The cat didn’t fare quite so well.  Just before my diagnosis his skin started to get really bad.  Endless trips to the vet didn’t resolve the issue.  In my darkest hours, he started to look even worse – scaly skin with open sores and threadbare fur.  He almost became a physical representation of what was going on inside my body.   When my friend Christine came round – a Fire Prayer healer (see previous blog) – she explained that the cat was absorbing my illness to help me, and would get better once I started to get better.  She placed her hands on the cat to try and relieve its skin discomfort.

It’s been a year now since the beginning of my breast cancer treatment, and six months since it finished, and the cat is now looking like a normal cat again – he’s regained his weight and his fur is looking shiny and healthy again.  Did it absorb my illness?  If he did, I am so grateful to him.  He had just been an outdoors cat who had arrived in our garden looking for a home – given his selfless acts, he now has special status in the house!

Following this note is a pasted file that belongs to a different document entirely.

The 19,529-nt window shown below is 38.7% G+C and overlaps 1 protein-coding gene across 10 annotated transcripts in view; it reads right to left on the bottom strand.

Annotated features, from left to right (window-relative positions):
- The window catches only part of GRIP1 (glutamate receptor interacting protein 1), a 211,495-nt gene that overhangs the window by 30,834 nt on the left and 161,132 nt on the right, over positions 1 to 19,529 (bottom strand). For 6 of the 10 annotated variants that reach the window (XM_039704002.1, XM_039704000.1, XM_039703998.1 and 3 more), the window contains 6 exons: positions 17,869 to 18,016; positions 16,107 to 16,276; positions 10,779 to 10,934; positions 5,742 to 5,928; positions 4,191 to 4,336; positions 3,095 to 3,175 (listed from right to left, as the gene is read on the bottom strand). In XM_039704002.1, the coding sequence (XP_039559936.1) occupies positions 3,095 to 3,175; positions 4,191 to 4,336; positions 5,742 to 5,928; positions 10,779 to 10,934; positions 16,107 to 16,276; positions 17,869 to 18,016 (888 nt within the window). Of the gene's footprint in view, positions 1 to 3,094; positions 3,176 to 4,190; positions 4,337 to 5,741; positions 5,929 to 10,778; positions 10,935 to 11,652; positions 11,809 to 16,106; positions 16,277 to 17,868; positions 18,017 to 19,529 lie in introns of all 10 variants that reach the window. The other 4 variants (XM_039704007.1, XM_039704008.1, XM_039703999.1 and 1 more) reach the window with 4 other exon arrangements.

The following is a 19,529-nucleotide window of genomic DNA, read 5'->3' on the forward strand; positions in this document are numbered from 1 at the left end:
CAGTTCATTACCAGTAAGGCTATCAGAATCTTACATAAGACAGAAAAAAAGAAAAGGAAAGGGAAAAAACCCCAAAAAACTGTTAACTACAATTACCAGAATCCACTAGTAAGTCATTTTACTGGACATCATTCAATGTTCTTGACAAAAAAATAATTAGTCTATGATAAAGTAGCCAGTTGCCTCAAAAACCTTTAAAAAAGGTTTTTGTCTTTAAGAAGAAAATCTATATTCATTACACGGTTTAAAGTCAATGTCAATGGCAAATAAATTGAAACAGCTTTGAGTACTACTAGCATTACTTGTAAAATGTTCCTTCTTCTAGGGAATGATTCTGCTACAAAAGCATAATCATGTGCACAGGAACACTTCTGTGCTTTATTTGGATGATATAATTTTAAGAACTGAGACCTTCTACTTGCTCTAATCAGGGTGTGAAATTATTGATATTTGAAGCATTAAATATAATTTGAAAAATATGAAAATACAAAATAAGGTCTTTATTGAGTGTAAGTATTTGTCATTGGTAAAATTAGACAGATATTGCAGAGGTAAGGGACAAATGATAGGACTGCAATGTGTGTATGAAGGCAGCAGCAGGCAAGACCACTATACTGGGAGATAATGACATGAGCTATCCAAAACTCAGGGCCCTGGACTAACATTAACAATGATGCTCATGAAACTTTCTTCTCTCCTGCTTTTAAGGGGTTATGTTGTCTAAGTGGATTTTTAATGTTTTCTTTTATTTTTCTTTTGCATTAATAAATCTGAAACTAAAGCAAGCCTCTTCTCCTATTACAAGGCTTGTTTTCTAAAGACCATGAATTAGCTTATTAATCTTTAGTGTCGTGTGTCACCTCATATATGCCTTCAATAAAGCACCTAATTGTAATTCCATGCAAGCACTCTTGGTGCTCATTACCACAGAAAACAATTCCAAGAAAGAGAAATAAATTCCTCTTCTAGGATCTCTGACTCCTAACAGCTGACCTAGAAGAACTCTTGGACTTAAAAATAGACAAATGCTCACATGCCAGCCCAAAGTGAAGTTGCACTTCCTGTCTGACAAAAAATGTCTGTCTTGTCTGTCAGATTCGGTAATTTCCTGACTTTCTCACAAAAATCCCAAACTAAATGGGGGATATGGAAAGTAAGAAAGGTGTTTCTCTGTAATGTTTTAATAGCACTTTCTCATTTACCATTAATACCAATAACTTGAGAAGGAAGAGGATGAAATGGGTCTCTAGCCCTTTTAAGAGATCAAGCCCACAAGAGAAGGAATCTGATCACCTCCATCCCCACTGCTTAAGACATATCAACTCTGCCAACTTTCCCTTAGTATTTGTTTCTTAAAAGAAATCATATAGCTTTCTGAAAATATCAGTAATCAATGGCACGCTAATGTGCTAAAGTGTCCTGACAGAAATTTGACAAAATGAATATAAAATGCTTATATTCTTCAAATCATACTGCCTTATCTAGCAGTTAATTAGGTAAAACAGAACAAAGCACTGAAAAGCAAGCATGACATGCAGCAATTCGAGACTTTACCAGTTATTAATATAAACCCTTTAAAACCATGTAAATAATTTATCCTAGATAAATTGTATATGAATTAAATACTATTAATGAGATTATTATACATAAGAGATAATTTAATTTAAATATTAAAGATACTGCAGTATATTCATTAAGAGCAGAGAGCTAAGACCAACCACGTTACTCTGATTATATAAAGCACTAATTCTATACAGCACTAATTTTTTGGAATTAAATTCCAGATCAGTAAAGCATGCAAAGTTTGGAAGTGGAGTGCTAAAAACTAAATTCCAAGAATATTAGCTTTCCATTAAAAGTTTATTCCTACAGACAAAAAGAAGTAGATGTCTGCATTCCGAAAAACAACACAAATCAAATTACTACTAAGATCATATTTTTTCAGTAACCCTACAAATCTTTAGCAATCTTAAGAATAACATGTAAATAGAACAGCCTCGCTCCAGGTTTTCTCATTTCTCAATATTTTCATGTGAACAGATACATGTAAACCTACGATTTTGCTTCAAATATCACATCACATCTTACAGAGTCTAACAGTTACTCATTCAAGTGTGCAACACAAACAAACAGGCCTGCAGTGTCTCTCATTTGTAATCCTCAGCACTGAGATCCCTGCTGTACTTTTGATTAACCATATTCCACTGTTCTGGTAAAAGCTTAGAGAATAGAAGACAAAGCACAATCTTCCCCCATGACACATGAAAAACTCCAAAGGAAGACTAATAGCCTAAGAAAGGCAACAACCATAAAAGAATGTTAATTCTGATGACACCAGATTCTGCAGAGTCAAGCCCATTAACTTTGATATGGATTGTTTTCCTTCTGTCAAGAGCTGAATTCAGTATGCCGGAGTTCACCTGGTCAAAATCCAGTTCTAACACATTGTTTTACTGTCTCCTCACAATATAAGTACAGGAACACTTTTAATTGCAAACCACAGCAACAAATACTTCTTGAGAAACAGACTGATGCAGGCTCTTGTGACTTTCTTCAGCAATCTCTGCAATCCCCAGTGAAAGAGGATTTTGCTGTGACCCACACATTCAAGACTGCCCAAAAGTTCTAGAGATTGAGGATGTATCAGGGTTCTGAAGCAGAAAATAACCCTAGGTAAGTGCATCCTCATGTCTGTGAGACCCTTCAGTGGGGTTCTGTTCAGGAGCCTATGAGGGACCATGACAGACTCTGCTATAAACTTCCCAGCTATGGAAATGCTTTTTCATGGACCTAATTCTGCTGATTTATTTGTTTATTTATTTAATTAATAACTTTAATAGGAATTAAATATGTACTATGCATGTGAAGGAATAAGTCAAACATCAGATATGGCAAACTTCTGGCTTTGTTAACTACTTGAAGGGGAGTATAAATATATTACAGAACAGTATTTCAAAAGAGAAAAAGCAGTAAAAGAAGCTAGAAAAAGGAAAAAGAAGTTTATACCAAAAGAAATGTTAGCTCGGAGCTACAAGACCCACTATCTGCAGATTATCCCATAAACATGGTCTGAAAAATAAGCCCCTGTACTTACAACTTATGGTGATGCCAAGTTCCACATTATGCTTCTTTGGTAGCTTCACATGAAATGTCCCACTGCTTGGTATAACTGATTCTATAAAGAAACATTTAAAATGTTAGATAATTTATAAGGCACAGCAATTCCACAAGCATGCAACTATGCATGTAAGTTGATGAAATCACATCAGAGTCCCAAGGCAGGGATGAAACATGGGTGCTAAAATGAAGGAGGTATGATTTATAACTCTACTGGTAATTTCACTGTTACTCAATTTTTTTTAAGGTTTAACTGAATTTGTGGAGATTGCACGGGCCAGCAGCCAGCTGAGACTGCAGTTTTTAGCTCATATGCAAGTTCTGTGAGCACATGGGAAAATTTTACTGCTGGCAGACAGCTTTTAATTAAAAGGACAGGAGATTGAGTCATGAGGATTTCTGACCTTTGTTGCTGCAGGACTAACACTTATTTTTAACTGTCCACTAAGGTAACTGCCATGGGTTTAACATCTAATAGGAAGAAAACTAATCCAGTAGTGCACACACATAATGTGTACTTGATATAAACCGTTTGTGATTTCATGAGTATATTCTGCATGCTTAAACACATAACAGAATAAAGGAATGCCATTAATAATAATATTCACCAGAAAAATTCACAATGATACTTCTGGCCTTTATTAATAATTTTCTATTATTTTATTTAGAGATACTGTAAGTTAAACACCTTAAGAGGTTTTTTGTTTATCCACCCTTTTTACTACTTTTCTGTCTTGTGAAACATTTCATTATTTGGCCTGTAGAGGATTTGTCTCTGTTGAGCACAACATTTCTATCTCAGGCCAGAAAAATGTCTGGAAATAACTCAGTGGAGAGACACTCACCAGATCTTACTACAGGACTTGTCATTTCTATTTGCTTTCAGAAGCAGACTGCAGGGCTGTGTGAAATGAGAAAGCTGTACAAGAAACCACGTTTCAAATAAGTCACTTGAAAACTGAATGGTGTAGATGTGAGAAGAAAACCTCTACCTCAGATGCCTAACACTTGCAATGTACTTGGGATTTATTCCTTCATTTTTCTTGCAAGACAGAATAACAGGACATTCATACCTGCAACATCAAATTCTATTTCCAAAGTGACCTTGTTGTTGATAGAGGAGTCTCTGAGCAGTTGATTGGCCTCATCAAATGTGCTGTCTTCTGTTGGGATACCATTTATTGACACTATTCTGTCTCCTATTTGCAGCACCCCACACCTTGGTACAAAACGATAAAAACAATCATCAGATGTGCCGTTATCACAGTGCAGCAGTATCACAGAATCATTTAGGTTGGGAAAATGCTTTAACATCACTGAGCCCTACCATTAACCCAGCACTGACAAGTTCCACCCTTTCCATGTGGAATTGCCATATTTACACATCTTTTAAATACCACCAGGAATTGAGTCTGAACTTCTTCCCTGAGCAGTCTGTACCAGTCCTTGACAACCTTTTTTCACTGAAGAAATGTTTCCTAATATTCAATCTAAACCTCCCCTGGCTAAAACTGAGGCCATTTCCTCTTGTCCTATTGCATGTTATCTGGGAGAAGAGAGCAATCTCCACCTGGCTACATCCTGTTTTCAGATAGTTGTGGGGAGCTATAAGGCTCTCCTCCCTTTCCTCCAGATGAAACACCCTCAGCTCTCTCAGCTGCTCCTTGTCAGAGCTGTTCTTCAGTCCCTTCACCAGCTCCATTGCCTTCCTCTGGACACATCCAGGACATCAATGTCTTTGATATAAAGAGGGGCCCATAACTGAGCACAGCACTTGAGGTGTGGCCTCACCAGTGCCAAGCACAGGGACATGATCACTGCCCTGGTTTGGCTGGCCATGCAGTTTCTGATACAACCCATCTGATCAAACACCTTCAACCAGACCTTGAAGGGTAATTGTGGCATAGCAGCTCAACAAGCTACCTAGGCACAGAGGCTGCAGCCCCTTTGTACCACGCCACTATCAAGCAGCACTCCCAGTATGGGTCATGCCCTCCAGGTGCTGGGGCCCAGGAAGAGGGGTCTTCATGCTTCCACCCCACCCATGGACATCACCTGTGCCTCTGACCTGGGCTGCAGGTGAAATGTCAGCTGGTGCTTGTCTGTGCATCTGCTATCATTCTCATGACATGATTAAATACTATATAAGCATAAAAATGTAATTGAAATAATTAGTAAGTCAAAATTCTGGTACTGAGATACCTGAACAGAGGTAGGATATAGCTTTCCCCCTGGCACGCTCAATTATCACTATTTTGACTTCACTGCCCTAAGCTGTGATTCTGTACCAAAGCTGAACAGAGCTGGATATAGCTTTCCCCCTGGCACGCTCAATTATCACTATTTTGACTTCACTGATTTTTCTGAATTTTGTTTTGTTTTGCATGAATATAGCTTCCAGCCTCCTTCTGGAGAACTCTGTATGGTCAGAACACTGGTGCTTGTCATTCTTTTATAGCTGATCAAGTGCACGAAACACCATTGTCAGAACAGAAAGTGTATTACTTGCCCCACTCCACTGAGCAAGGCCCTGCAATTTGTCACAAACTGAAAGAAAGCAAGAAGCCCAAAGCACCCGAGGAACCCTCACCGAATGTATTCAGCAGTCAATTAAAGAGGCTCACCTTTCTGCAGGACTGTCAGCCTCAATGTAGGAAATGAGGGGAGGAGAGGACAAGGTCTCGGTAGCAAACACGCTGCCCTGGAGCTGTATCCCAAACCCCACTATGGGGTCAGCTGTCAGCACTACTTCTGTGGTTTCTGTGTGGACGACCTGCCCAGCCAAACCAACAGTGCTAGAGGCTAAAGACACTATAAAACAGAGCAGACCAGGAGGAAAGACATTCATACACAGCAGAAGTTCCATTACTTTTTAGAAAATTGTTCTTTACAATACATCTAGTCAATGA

Never underestimate the intelligence and sensitivity of your furry friends!

 

Banishing Evil Spirits

There are lots of healers in South West France – it’s very rural and the traditional methods of healing are still very present.  My neighbour Evelyn who has had terrible back problems had seen a healer in a nearby village, and the results had been pretty miraculous.  I had a lot of tension in my upper back following  my treatment, so I thought why not.  But rather than a quick back rub, I ended up receiving what was akin to a full-on exorcism.

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The healer lived in a farm house down a small back lane.  When I arrived on a swelteringly hot August day, the men of the house were all taking their post lunch nap before going out into the fields again.  I was welcomed into the house by the old lady and invited to sit down at a large table.  I explained that I had had breast cancer, and I was concerned it would come back, plus I had lots of tension in my upper back.  She picked up a pendulum lying on the table, blew on it, and then held it over my breast area.  The pendulum began to move, and she announced everything was clear.  She then stood behind me as I sat on the chair and began to massage my neck and shoulders for a few minutes.  There was a silence and I wondered if it was all over.  I hadn’t really felt anything, and was mentally preparing to leave.  At that moment, as if she could read my thoughts she said: it’s not over yet.  She picked up her crucifix and stood behind me as I sat on the chair.